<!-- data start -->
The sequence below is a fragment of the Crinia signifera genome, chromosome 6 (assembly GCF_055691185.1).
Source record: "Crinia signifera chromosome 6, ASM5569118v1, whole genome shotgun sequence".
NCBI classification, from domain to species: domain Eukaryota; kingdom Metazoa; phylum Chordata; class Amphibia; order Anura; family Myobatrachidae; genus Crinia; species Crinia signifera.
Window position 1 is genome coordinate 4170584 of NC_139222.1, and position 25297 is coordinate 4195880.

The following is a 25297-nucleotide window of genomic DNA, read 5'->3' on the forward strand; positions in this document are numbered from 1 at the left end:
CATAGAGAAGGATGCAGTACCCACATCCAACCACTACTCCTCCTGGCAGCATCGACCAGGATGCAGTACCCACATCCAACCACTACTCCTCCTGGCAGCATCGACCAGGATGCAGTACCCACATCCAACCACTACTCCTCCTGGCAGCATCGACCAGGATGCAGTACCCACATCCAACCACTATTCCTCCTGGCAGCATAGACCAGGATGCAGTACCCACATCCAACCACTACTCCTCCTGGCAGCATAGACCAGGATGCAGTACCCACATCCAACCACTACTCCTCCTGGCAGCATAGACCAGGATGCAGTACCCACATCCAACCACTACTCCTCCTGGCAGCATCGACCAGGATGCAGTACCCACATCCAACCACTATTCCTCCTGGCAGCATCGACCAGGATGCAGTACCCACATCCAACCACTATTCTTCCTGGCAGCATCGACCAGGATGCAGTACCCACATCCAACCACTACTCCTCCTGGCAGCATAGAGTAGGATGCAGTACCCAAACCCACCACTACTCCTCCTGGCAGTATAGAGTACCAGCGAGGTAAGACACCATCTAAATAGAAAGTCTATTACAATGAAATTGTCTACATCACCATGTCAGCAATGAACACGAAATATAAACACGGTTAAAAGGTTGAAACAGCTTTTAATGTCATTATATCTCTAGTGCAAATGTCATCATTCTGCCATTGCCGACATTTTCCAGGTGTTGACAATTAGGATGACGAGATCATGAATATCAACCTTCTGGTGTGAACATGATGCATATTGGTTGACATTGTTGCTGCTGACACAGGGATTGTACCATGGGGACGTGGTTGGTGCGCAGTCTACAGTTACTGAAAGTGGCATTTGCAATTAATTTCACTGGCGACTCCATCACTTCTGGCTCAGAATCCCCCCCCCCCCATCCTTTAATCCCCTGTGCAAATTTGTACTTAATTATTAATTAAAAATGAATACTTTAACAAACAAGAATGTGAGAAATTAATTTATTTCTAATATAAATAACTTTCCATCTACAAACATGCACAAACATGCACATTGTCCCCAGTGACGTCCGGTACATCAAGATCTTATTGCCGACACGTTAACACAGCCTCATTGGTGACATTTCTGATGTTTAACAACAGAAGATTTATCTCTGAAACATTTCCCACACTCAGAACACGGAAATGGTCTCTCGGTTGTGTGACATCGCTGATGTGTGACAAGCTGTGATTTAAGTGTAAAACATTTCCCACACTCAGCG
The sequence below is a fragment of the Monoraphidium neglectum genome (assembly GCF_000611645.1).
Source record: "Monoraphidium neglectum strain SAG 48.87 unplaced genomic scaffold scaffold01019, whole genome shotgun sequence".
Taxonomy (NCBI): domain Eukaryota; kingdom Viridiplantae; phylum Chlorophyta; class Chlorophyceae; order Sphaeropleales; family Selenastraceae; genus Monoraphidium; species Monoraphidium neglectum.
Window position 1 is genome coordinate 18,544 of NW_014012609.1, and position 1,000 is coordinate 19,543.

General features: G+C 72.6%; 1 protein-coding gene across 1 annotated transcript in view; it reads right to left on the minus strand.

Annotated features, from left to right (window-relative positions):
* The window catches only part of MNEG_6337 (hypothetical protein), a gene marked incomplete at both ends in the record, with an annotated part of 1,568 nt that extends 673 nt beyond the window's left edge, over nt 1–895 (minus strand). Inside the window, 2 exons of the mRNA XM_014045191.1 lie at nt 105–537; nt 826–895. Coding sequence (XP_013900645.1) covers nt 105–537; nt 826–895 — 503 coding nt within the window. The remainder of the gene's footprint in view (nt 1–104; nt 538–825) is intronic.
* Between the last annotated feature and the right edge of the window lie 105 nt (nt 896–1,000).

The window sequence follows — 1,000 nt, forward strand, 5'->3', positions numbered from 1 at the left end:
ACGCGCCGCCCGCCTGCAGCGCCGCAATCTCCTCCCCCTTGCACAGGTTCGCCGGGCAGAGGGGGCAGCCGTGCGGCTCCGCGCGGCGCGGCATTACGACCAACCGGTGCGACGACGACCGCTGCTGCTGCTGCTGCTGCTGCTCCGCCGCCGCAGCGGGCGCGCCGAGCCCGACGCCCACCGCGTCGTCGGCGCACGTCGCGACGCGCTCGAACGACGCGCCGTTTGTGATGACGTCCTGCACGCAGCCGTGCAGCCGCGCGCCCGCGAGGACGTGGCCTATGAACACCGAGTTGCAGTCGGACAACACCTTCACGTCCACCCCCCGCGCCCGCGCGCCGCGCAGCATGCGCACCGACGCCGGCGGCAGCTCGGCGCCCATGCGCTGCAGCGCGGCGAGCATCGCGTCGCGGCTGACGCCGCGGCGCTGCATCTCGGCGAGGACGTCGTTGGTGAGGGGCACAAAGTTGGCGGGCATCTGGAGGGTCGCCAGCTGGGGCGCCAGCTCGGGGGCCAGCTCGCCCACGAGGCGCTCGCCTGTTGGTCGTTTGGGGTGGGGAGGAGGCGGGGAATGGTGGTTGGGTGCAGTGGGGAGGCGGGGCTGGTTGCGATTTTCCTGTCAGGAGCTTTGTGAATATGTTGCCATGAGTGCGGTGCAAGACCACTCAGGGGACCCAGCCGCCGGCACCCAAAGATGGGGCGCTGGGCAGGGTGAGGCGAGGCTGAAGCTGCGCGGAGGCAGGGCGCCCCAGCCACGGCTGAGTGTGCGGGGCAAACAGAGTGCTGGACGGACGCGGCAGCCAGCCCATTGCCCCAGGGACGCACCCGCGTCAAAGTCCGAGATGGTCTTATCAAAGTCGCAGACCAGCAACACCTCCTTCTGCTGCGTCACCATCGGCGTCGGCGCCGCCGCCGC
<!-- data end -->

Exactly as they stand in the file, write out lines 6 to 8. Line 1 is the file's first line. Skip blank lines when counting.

CATAGAGAAGGATGCAGTACCCACATCCAACCACTACTCCTCCTGGCAGCATCGACCAGGATGCAGTACCCACATCCAACCACTACTCCTCCTGGCAGCATCGACCAGGATGCAGTACCCACATCCAACCACTACTCCTCCTGGCAGCATCGACCAGGATGCAGTACCCACATCCAACCACTATTCCTCCTGGCAGCATAGACCAGGATGCAGTACCCACATCCAACCACTACTCCTCCTGGCAGCATAGACCAGGATGCAGTACCCACATCCAACCACTACTCCTCCTGGCAGCATAGACCAGGATGCAGTACCCACATCCAACCACTACTCCTCCTGGCAGCATCGACCAGGATGCAGTACCCACATCCAACCACTATTCCTCCTGGCAGCATCGACCAGGATGCAGTACCCACATCCAACCACTATTCTTCCTGGCAGCATCGACCAGGATGCAGTACCCACATCCAACCACTACTCCTCCTGGCAGCATAGAGTAGGATGCAGTACCCAAACCCACCACTACTCCTCCTGGCAGTATAGAGTACCAGCGAGGTAAGACACCATCTAAATAGAAAGTCTATTACAATGAAATTGTCTACATCACCATGTCAGCAATGAACACGAAATATAAACACGGTTAAAAGGTTGAAACAGCTTTTAATGTCATTATATCTCTAGTGCAAATGTCATCATTCTGCCATTGCCGACATTTTCCAGGTGTTGACAATTAGGATGACGAGATCATGAATATCAACCTTCTGGTGTGAACATGATGCATATTGGTTGACATTGTTGCTGCTGACACAGGGATTGTACCATGGGGACGTGGTTGGTGCGCAGTCTACAGTTACTGAAAGTGGCATTTGCAATTAATTTCACTGGCGACTCCATCACTTCTGGCTCAGAATCCCCCCCCCCCCATCCTTTAATCCCCTGTGCAAATTTGTACTTAATTATTAATTAAAAATGAATACTTTAACAAACAAGAATGTGAGAAATTAATTTATTTCTAATATAAATAACTTTCCATCTACAAACATGCACAAACATGCACATTGTCCCCAGTGACGTCCGGTACATCAAGATCTTATTGCCGACACGTTAACACAGCCTCATTGGTGACATTTCTGATGTTTAACAACAGAAGATTTATCTCTGAAACATTTCCCACACTCAGAACACGGAAATGGTCTCTCGGTTGTGTGACATCGCTGATGTGTGACAAGCTGTGATTTAAGTGTAAAACATTTCCCACACTCAGCG
The sequence below is a fragment of the Monoraphidium neglectum genome (assembly GCF_000611645.1).
Source record: "Monoraphidium neglectum strain SAG 48.87 unplaced genomic scaffold scaffold01019, whole genome shotgun sequence".